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of his life, and such memorials of him and his works as came to my hands; which I shall set down with as much brevity and plainpess as I can, in sincerity to him, and the truth he professed and adorned. Particularly of his labours, writings, sufferings and end, from the time he left off.

But first I must look back a little, to give some additional account of some passages in relation to his answers to the priests about tithes, for the reader's information and satis. faction, which every body may not know ; to prevent misapprehensions in the case.

In the year 1676, he answered a nameless book, miscalled, A friendly Conference between a Minister and a Parishioner of his in. clining to Quakerism ; in a book entitled, Truth prevailing and detecting Error; which he divided into nine chapters, according to the various subjects treated of; wherein that nameless author had endeavoured to misre. present us; the last of which was of tithes

This,' to use his own words, 'pinching the priests in a tender part, the belly, (as Erasmus wittily said Luther did the monks) made them bestir themselves, and lay their heads together, to consider what was to be done.' After divers debates, and much consultation, as he was informed about it, it was at last resolved to answer that first; which though the last chapter in his book, yet having the first and chiefest place in the priests’ minds and affections, the priests' Delilah, the very dar

fing and minion of the clergy, says Thomas Ellwood, the oil by which their lamp is nourished; the pay by which their army is maintained; (as the priest confesses,) and to take away tithes, would be to stop the oil that nourishes the lamp, and force them to disband for want of pay. This being, their chiefest concern, and lying nearest at heart, obtained from them the first and chiefest defence ; which at length came forth by a nameless author also, in a book entitled The right of tithes asserted and proved. To which Thomas Ellwood replied in 1678, in a large book, entitled The Foundation of Tithes Shaken, and the four principal Posts of Divine Institution, Primitive Practice, Voluntary Donation and Positive Laws, on which the nameless author of the said book had set his pretended Right to Tithes, removed. Tracing them all along, from the Patriarchs to the time of the Law; shewing the design and use of them under it; and how they were abolished by the coming and suffering of Christ in the flesh; and how they came to be set up again in the Declension of the Church, by popish kings and councils, in the night of apostacy, for superstitious and idolatrous ends and uses, contràry to the Gospel Dispensation, and consequently not obligatory on Christians, by any Divine Right, to pay in this Gospel Day; answering all the Objections and Pretences, which were brought by that Author for them from the four fore-mentioned Topics.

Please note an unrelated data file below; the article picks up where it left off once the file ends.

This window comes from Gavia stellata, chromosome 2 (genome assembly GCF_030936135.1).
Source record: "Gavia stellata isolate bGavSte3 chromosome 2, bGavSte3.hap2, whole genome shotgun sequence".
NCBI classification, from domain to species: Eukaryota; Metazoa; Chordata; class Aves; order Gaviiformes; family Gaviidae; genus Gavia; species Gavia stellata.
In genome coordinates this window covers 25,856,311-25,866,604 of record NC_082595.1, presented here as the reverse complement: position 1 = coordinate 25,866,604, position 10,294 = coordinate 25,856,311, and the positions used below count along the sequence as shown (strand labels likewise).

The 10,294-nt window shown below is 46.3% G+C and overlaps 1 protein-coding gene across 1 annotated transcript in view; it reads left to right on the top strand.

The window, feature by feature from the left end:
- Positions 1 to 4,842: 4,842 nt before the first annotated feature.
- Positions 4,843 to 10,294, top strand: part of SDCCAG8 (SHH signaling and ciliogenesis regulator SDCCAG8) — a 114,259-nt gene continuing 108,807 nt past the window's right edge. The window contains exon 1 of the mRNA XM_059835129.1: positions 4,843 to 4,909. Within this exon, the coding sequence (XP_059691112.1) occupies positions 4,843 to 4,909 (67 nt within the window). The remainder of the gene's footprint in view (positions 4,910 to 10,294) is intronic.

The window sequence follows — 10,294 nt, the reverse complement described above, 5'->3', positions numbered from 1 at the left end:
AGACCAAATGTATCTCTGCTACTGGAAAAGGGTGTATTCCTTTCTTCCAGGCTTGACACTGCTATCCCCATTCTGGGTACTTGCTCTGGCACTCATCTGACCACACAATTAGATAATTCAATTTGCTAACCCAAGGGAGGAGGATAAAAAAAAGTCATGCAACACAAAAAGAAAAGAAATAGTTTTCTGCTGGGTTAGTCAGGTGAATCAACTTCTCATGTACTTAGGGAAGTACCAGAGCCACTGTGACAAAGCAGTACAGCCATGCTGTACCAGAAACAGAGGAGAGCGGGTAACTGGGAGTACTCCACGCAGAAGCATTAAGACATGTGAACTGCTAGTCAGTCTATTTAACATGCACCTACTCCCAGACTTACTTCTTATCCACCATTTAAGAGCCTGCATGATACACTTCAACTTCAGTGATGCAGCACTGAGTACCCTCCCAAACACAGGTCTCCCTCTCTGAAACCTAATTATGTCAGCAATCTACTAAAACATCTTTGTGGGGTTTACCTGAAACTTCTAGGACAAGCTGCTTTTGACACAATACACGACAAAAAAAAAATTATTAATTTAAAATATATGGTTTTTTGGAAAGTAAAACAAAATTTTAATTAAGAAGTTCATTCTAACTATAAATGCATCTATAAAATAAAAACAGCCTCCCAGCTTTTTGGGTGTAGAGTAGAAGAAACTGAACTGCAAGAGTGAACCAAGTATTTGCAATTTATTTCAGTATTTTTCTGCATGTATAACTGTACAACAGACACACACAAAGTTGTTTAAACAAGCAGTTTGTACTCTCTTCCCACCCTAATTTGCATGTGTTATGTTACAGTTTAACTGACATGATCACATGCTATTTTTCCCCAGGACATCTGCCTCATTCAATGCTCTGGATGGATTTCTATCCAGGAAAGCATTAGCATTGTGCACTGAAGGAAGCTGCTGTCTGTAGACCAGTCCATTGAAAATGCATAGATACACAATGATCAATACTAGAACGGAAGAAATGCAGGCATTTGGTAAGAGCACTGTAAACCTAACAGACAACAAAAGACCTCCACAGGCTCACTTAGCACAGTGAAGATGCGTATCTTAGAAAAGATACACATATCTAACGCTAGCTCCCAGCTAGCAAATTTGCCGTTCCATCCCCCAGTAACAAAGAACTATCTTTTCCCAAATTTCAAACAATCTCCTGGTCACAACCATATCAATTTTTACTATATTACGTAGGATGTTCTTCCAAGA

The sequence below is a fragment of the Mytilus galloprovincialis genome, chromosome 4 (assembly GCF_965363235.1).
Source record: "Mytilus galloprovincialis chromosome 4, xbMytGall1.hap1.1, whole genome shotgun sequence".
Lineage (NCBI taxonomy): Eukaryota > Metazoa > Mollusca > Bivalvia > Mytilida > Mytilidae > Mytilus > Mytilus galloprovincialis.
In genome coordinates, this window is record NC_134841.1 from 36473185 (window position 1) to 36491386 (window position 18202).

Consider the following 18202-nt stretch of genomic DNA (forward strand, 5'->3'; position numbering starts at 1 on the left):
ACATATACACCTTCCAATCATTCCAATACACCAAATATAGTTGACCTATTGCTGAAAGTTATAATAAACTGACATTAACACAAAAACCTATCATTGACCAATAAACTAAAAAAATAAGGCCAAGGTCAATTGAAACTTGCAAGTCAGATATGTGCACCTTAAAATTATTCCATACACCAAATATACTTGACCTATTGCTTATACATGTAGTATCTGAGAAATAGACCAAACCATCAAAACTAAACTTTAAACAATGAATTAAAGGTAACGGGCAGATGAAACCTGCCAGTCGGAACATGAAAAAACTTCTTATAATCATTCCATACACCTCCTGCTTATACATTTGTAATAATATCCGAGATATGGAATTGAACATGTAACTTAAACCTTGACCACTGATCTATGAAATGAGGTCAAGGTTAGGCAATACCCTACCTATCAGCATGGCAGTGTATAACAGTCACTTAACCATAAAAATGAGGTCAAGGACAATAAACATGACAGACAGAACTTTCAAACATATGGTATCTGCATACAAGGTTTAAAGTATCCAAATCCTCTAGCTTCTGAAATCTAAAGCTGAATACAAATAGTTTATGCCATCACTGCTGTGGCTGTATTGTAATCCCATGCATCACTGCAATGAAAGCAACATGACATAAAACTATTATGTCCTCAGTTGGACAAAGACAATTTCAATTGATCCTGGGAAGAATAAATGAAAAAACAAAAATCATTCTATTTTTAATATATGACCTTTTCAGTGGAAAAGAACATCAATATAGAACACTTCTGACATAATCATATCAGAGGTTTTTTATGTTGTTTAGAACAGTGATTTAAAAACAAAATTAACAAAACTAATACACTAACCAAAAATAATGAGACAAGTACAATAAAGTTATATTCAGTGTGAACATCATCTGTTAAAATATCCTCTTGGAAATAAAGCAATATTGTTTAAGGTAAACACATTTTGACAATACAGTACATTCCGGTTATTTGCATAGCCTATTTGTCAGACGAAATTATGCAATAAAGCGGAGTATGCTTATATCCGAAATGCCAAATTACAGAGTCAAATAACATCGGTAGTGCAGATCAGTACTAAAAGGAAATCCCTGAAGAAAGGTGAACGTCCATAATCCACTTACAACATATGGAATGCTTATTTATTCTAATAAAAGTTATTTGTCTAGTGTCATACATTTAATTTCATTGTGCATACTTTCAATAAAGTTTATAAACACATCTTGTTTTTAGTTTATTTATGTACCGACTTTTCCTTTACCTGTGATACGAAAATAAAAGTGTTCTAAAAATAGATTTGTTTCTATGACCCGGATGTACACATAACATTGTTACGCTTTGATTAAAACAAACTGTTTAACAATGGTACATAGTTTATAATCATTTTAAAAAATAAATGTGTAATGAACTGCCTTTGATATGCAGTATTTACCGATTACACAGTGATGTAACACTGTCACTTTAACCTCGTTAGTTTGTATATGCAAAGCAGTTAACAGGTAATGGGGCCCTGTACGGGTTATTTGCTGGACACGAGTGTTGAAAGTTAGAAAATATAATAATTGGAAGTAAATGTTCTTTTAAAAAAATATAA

To this book of Thomas Ellwood's there was a pretended answer put forth two years after, supposed by the author of the former, but nameless still; the author not daring to own his work with his name, (though since called Combers) entitled, The Right of Tithes Re-asserted; wherein the proofs from the four former points, are said to be further strength ened and vindicated; especially from the objections taken out of Mr. Selden's History of Tithes; as if it was chiefly designed against John Selden; Thomas Ellwood's name or book, not being so much as mentioned in the title page, though often in the book, as if it was, however, designed as an answer to him; which, therefore, Thomas Ellwood, though not entitled to it, took in hand to rejoin to, and had begun and made some considerable progress in it, but before he had gone through or finished it, some other occasions falling in his way, (of which hereafter) it was laid by and never finished, though he had wrote, as he told me, near sixty sheets, (though I find but forty-six amongh his papers; but these with his notes and quotations, will make near sixty) for he had collected a vast number of materials out of authors, in order thereto, as appears by his papers, which I have since seen. For thus it was, that some of the priests' party, vaunting that this second book of the priests was not answered, I took occasion once at London, in the year 1692, to speak to him about it; and he told me that the substance of